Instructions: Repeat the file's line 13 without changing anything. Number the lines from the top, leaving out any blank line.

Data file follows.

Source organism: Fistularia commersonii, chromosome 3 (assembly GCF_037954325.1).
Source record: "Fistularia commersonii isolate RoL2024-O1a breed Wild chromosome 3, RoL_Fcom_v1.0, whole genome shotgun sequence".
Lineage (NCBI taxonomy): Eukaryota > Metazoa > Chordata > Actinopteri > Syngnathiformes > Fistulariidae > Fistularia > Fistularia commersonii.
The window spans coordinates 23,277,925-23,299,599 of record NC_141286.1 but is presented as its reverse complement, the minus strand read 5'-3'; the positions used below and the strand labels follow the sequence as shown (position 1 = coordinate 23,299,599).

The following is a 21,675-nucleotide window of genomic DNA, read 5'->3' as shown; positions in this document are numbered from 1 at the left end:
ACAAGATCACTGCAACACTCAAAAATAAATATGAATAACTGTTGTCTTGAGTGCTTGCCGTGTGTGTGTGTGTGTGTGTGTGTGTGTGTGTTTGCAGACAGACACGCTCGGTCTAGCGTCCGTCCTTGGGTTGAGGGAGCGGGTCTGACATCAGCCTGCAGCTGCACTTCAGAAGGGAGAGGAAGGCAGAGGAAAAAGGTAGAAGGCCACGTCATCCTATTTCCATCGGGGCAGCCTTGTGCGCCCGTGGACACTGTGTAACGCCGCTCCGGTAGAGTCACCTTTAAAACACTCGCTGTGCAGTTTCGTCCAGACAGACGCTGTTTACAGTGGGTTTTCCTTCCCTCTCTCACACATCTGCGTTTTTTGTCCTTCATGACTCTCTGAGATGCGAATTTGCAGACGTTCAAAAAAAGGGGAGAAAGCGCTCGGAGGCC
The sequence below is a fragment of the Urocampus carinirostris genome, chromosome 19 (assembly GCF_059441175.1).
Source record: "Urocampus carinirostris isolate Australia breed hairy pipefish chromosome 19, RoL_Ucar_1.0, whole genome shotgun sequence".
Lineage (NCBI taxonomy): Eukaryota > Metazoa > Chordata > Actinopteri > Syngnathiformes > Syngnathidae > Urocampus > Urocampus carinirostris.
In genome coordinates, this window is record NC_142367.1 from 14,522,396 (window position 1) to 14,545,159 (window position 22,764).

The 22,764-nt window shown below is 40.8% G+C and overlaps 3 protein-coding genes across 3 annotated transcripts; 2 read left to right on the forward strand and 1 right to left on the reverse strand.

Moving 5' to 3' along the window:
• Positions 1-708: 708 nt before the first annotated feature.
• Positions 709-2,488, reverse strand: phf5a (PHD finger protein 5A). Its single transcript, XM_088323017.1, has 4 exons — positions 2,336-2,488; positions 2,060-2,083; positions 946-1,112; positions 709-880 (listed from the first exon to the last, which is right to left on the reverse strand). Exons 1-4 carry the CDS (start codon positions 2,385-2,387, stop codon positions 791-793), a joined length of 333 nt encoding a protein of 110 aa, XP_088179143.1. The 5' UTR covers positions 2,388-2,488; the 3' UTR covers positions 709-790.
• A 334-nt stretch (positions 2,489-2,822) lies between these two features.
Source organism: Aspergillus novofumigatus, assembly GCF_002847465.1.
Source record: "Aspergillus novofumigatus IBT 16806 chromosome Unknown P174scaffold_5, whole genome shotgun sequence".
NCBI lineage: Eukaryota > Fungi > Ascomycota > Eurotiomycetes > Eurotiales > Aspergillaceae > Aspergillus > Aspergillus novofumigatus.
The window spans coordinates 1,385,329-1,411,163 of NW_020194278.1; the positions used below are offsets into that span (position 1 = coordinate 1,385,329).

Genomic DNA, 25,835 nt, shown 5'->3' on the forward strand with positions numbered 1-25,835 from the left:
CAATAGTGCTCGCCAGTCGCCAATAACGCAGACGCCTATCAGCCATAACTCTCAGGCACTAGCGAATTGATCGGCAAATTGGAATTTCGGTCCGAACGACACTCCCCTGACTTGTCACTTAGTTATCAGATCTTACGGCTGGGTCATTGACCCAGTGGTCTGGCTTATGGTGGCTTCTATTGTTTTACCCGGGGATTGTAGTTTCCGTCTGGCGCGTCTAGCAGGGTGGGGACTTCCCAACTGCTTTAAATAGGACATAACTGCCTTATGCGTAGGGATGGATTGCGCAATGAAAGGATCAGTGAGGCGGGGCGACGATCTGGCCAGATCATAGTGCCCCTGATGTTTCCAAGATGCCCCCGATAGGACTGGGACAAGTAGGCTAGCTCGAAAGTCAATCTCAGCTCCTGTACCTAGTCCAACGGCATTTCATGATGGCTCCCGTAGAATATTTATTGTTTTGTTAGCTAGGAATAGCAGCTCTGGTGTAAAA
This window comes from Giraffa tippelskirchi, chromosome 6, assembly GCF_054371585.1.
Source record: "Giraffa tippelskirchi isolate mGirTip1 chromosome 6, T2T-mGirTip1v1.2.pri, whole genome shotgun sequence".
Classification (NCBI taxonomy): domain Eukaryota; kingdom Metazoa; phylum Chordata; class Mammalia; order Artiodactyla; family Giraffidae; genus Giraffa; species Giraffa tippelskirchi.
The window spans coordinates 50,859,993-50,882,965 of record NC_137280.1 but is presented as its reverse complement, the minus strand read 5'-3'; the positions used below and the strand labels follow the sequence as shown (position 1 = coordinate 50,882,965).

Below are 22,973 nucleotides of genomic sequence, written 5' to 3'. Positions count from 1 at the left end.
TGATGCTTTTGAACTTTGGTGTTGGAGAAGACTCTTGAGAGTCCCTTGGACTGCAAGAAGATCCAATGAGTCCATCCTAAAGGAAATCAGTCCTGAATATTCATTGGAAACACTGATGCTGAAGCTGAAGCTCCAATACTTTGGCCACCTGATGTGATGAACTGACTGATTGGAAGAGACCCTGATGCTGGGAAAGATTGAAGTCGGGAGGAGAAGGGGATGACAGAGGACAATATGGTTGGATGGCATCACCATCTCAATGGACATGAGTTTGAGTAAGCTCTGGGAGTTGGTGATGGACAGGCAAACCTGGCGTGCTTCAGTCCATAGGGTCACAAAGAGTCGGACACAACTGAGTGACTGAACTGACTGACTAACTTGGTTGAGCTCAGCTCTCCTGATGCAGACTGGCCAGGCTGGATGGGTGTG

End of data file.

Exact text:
• Positions 1-708: 708 nt before the first annotated feature.